By Emil Danielyan
Armenia remains a “partly free” country while having a better human and civil rights record than most other members of the Commonwealth of Independent States, according to a respected U.S. watchdog.
In an annual survey released late Tuesday, the New York-based Freedom House rated more than 200 countries and territories in terms of their respect for political rights and civil liberties. Each of them was evaluated on a 7-point scale, with a rating of 1 indicating the highest degree of freedom and 7 its virtual absence.
Armenia’s average score of 4.5 put it into the category of 58 “partly free” independent states. Freedom House pointed, among other things, to the country’s post-Soviet history of electoral fraud and accused its government of continuing to abuse human rights and limit civil liberties.
“Armenia is not an electoral democracy,” it said in its latest Freedom in the World survey.
The survey covered the events of last year and did not take into consideration the Armenian authorities’ handling of the May 12 parliamentary elections. Western observers described the vote as a major improvement over the previous Armenian elections marred by serious fraud.
Freedom House again found “considerable limits on press freedom” in Armenia, citing the government’s tight grip on electronic media. It also deplored a lack of judicial independence and widespread ill-treatment of suspects in custody.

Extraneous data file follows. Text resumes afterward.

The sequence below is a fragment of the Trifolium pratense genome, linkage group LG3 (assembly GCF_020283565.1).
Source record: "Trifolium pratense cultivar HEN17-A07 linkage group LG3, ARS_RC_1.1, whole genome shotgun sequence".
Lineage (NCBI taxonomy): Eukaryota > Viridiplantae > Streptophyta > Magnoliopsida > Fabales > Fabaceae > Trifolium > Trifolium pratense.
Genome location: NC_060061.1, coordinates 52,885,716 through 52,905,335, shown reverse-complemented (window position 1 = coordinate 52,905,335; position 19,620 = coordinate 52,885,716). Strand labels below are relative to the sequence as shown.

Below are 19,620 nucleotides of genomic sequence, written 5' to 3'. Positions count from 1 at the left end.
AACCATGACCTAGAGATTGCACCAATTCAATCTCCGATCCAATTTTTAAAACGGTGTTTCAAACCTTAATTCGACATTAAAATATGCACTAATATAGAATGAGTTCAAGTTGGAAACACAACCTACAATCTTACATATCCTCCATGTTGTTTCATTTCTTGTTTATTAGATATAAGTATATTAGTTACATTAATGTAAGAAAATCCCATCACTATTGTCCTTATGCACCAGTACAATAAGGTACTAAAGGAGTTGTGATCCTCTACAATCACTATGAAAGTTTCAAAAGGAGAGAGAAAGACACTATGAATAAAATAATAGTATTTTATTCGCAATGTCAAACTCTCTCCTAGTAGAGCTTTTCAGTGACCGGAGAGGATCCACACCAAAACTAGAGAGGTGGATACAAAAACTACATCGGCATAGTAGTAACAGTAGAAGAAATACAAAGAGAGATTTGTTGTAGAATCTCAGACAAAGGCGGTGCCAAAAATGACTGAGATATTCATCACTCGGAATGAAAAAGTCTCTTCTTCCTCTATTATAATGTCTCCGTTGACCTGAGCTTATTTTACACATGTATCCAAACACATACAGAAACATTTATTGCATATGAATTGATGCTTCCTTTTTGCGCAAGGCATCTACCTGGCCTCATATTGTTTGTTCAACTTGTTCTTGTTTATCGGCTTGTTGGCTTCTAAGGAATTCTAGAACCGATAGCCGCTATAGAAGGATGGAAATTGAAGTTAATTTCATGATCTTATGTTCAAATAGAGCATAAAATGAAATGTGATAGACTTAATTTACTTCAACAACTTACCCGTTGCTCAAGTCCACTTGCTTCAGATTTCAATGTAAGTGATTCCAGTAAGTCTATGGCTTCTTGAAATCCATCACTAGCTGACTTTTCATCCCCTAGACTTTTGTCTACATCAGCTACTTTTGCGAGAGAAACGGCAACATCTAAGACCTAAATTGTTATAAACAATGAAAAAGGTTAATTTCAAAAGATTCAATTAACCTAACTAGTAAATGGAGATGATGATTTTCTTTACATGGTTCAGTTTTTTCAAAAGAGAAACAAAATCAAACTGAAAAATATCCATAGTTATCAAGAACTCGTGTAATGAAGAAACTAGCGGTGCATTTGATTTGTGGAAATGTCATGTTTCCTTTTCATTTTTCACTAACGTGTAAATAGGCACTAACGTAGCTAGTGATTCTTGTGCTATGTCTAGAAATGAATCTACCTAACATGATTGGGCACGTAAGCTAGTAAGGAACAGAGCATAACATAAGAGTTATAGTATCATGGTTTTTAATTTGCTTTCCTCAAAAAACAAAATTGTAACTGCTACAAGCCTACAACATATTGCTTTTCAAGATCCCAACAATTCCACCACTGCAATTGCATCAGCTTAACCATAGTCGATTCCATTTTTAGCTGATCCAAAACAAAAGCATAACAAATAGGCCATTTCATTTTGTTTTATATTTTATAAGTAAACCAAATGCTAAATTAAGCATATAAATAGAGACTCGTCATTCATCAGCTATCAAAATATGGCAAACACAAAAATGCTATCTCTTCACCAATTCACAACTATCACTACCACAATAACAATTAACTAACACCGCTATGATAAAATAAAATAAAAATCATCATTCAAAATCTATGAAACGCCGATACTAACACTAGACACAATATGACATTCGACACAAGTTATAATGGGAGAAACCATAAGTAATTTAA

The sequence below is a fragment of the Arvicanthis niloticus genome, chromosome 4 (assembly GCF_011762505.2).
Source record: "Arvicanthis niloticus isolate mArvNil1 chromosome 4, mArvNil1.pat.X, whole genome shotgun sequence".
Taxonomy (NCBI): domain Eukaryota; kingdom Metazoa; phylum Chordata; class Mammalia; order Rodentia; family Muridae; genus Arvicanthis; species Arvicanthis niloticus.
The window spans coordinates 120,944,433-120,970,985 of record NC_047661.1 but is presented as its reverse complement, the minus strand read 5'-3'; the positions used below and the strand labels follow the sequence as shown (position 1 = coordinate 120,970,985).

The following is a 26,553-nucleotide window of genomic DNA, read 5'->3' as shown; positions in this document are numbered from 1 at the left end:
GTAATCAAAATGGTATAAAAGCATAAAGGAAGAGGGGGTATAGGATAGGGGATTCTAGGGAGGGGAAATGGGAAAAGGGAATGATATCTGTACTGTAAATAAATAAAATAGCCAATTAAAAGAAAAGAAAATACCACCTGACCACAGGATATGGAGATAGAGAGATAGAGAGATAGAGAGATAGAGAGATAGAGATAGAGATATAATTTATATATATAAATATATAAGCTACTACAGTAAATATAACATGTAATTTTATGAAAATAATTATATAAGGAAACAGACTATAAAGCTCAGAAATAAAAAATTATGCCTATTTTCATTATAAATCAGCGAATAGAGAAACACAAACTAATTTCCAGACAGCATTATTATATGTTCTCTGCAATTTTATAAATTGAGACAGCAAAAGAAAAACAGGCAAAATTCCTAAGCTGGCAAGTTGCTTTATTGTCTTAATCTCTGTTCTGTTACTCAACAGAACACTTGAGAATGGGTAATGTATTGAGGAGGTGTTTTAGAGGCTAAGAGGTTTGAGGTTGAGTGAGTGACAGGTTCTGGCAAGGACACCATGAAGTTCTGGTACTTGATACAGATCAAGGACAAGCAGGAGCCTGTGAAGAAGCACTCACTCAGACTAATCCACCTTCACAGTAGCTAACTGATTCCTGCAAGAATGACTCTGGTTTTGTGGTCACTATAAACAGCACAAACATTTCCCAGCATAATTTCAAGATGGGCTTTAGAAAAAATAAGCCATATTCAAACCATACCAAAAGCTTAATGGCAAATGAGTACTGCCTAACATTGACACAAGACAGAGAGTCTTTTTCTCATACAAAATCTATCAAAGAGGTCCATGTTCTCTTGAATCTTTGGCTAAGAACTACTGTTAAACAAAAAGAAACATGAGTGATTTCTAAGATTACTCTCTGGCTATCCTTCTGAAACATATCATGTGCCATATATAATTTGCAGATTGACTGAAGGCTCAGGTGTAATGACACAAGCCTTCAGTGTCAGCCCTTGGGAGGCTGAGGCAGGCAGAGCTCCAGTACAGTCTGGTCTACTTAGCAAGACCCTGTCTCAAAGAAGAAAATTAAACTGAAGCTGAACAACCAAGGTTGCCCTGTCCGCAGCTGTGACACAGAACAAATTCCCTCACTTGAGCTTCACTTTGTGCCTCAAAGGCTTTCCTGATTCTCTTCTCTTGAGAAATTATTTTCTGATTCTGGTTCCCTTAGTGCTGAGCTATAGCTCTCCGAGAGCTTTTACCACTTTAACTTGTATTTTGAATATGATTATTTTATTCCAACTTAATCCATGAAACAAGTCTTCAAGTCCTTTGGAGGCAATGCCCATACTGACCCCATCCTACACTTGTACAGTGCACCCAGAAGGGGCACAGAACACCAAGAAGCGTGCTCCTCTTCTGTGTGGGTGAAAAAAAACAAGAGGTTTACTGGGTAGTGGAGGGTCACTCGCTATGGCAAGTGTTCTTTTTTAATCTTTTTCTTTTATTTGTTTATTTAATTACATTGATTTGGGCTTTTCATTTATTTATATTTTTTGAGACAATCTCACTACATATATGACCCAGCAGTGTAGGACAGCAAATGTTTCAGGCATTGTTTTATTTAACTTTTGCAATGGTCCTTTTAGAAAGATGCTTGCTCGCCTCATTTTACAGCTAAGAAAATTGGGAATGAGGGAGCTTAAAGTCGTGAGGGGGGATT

“Police make arbitrary arrests without warrants, beat detainees during arrest and interrogation, and use torture to extract confessions,” reads the report. “Cases of abuse go unreported out of fear of retribution.”
Freedom House also faulted the government in Yerevan for restricting freedom of assembly. “The authorities’ violent response to spring 2004 protests [by the opposition] represented a low point for freedom of assembly in Armenia,” it said.
Also designated as “partly free” were three other CIS countries, including neighboring Georgia. With an average score of 3, Georgia moved close to being rated “free” by Freedom House. The human rights watchdog singled out it as one of the few “relatively bright spots” in the CIS, citing the Georgian government’s extensive reform agenda.
Armenia’s other ex-Soviet neighbor, Azerbaijan, was again found to be “not free” along with Russia and five other ex-Soviet republics.
Freedom House also assessed the state of freedom in over a dozen dispute territories of the world, including Nagorno-Karabakh. It described the Armenian-controlled region as “partly free.”